Proposed secondary outcome measures for any future study:
1. Stroke outcomes are assessed by modified Rankin score at three weeks and then the change in the National Institutes of Health Stroke Scale (NIHSS) at baseline to three weeks.
2. Mean blood pressure are assessed by clinic blood pressure measurement at three weeks and three months
3. Systolic and diastolic blood pressure variability are assessed by beat-to-beat and daytime ambulatory blood pressure measurement at three weeks and three months
4. Cognitive outcome assessed by the Montreal Cognitive Assessment at three months
Overall trial start date
Overall trial end date
Participant inclusion criteria
1. Adult patients (male and female) aged over 18
2. First episode TIA or mild to moderate ischaemic stroke (NIHSS <10)
3. Blood pressure >130/80mmHg
4. Within 72 hours of symptom onset
5. Willing to comply with randomly assigned blood pressure treatment and blood pressure measurements
6. Able to understand verbal and written English
7. Able to provide informed consent
8. Willing for their GP to be notified of their involvement in the study
Target number of participants
Planned Sample Size: 150; UK Sample Size: 150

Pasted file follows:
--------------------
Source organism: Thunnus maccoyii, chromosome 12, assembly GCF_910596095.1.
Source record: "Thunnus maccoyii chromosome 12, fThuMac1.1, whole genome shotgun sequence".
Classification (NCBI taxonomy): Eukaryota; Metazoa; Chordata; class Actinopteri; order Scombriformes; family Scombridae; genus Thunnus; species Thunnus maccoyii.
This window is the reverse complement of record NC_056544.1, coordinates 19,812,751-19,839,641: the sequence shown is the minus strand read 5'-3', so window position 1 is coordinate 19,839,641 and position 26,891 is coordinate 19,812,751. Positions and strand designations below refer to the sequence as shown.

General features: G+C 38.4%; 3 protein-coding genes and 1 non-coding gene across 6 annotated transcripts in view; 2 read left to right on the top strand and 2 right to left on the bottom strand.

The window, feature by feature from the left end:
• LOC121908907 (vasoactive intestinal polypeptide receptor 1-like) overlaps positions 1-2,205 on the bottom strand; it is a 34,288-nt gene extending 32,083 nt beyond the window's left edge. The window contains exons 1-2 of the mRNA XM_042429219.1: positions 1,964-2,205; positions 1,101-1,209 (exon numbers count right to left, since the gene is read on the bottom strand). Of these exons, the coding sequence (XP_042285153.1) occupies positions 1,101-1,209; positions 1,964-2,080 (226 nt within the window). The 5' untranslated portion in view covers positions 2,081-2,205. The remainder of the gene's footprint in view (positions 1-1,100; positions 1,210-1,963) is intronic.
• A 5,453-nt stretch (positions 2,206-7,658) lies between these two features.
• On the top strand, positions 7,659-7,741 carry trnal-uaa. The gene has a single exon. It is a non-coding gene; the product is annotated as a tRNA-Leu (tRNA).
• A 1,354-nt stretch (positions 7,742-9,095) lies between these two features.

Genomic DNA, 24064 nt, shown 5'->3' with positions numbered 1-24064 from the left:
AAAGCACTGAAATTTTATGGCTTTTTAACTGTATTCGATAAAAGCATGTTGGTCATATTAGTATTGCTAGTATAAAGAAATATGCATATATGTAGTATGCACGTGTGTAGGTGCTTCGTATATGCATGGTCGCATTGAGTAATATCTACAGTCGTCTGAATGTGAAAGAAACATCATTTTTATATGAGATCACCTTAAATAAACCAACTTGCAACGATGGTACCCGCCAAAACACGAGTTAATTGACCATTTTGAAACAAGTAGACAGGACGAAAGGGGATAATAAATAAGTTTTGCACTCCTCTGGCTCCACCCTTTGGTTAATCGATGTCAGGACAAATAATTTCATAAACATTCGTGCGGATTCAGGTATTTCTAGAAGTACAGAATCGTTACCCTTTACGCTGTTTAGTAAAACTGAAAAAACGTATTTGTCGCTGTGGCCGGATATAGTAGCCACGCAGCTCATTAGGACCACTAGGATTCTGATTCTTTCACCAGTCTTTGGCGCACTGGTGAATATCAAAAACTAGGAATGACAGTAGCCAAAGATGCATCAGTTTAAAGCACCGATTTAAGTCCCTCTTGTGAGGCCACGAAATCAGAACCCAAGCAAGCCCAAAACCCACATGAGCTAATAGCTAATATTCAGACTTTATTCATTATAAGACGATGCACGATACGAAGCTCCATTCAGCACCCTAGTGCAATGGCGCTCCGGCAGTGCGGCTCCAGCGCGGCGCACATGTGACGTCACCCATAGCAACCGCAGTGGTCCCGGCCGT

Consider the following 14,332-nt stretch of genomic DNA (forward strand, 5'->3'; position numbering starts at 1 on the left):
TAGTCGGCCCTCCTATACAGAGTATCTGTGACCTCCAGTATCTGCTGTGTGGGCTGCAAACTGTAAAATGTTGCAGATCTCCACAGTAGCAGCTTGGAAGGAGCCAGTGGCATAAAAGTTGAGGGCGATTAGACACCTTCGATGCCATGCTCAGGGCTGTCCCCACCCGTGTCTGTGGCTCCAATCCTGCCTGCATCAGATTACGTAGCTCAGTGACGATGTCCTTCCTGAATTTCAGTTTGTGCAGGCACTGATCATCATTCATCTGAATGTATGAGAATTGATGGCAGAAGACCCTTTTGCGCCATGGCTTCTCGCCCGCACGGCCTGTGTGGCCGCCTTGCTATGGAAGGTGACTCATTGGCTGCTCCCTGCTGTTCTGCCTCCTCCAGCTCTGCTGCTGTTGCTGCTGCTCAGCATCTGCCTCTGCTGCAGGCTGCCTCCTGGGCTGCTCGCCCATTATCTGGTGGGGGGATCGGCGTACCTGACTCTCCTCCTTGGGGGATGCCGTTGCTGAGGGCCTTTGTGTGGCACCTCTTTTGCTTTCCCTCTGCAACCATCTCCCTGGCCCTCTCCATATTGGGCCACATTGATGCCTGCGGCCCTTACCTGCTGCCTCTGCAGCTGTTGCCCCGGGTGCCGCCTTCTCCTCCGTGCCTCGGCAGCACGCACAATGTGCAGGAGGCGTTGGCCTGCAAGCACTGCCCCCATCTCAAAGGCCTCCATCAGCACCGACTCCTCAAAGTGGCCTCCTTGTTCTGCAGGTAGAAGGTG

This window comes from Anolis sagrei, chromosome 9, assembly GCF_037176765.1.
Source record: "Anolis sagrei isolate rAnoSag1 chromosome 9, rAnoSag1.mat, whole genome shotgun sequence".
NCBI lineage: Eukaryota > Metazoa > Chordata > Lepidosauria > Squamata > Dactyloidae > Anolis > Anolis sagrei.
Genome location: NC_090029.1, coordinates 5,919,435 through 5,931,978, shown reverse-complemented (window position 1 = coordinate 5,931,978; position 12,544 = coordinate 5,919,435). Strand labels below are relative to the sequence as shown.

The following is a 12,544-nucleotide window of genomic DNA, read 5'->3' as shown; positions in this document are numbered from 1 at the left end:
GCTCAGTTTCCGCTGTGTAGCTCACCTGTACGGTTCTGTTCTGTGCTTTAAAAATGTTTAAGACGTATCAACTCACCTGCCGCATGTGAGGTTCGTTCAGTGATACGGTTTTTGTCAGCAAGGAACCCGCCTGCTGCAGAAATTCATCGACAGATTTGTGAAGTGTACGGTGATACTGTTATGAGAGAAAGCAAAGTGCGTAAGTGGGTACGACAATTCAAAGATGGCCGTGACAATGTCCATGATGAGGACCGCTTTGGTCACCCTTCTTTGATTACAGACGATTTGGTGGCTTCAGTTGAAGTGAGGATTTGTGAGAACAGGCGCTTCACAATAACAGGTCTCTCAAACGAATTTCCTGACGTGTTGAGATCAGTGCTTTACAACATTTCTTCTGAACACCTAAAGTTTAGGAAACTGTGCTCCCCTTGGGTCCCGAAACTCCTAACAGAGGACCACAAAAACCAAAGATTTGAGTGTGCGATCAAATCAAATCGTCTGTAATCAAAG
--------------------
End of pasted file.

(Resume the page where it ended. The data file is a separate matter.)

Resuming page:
Participant exclusion criteria
1. Known definite contra-indication to BP-lowering regime or therapeutic agents
2. Swallowing difficulties which would preclude the taking of oral medication
3. Definite indication for beta blocker, calcium channel blocker, angiotensin converting enzyme inhibitor, or angiotensin receptor blocker therapy
4. Significant pre-stroke dependency (modified Rankin Score >3)
5. Co-existing life-threatening condition with life expectancy <3 months
6. Previous participation in this trial or current participation in another investigational drug trial
7. Atrial fibrillation
8. Female participants who are pregnant, lactating or planning pregnancy during the course of the study
9. Participants who intend to donate blood during the study
10. Unable to understand verbal and written English
11. Cannot give informed consent
Recruitment start date
Recruitment end date
Countries of recruitment
Trial participating centre
University Hospitals of Leicester NHS Trust
Gwendolen House Gwendolen Road Leicestershire
Trial participating centre
Norfolk and Norwich University Hospital NHS Foundation Trust
Trial participating centre
John Radcliffe Hospital
Oxford University Hospitals NHS Foundation Trust Headley Way Headington
British Heart Foundation (BHF)
Funding Body Type
Funding Body Subtype
Funding Body Type
Funding Body Subtype
Results and Publications
Publication and dissemination plan
Dissemination is planned through publication in a high-impact peer reviewed journal and presentation at major stroke conferences or other relevant scientific meetings.
IPD sharing statement:
The datasets generated during and/or analysed during the current study will be stored in a non-publically available repository. Non-identifiable patient data will be stored in encrypted format on secure computers at the University of Leicester. Data will be stored for 15 years following the completion of the study in line with standard procedure for a CTIMP. Professor Robinson will act as the data custodian.
Intention to publish date
Participant level data
Stored in repository
Results - basic reporting